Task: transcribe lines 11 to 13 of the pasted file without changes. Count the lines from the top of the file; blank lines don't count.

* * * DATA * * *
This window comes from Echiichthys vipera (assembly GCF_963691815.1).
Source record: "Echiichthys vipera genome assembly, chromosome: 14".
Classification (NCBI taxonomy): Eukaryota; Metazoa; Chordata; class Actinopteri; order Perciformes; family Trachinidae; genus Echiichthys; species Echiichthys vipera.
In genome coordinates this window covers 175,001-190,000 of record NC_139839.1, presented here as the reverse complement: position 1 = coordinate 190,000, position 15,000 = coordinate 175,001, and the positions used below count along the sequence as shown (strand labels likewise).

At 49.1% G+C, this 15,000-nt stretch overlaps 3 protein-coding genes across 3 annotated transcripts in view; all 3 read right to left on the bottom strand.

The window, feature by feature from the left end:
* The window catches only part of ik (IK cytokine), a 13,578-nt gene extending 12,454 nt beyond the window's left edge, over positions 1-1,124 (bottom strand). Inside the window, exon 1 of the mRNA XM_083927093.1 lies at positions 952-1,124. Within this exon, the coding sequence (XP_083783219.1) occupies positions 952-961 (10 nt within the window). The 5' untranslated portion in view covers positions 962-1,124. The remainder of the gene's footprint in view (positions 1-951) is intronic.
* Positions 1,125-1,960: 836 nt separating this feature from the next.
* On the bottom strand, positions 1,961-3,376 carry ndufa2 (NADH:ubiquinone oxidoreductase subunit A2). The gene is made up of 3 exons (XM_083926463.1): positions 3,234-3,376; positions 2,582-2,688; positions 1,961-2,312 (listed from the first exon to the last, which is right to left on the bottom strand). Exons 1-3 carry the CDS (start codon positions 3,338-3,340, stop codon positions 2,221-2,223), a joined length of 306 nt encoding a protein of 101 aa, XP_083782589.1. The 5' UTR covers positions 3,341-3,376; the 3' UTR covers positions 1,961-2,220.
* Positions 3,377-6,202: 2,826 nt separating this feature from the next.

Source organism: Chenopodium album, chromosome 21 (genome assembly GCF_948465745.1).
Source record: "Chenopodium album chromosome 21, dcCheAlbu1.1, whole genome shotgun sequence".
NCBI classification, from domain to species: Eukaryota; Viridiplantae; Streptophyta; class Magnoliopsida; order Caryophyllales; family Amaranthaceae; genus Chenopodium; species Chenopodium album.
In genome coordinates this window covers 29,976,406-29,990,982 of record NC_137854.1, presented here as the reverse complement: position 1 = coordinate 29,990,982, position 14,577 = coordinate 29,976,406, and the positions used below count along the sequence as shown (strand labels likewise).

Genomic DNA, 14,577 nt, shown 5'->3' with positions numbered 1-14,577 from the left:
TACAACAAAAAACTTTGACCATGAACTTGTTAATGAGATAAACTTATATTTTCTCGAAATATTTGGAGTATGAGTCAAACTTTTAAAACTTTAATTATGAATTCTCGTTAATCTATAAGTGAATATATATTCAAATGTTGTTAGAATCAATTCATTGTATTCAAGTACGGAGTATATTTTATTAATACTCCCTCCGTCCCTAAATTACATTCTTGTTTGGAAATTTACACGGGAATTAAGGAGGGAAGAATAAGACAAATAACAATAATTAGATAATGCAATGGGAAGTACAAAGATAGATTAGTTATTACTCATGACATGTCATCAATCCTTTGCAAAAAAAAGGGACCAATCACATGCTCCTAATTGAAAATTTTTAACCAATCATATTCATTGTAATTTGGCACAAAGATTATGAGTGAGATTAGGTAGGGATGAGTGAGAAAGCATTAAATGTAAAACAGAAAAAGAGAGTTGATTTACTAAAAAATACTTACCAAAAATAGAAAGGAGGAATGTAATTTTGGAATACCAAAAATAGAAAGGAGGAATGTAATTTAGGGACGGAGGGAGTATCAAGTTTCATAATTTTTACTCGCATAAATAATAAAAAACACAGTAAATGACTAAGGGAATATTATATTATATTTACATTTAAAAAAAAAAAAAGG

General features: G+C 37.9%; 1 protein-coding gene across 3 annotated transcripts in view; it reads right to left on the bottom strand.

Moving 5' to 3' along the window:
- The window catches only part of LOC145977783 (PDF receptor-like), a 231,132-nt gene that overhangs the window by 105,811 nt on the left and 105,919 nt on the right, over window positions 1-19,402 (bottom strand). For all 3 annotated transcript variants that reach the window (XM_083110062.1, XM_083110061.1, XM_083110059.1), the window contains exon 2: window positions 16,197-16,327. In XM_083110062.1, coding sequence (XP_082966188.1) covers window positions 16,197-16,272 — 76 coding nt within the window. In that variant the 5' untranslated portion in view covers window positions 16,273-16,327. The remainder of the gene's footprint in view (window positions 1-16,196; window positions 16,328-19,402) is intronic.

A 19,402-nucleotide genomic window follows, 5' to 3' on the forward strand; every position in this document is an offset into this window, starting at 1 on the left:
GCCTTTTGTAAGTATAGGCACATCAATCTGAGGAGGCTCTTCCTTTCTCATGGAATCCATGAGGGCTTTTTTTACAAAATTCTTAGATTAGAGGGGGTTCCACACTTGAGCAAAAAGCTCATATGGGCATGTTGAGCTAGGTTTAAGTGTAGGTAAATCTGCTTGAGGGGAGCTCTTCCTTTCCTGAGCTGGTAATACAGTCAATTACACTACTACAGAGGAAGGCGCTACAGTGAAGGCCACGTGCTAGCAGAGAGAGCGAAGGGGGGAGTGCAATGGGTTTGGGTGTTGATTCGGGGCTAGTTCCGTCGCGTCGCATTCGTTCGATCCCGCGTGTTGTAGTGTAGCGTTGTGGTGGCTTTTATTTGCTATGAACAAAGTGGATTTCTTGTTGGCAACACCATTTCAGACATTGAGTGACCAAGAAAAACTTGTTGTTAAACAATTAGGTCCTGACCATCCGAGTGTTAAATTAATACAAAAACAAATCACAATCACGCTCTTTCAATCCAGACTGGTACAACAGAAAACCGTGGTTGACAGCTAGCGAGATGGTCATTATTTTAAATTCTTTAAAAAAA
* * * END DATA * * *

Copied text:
Source organism: Chenopodium album, chromosome 21 (genome assembly GCF_948465745.1).
Source record: "Chenopodium album chromosome 21, dcCheAlbu1.1, whole genome shotgun sequence".
NCBI classification, from domain to species: Eukaryota; Viridiplantae; Streptophyta; class Magnoliopsida; order Caryophyllales; family Amaranthaceae; genus Chenopodium; species Chenopodium album.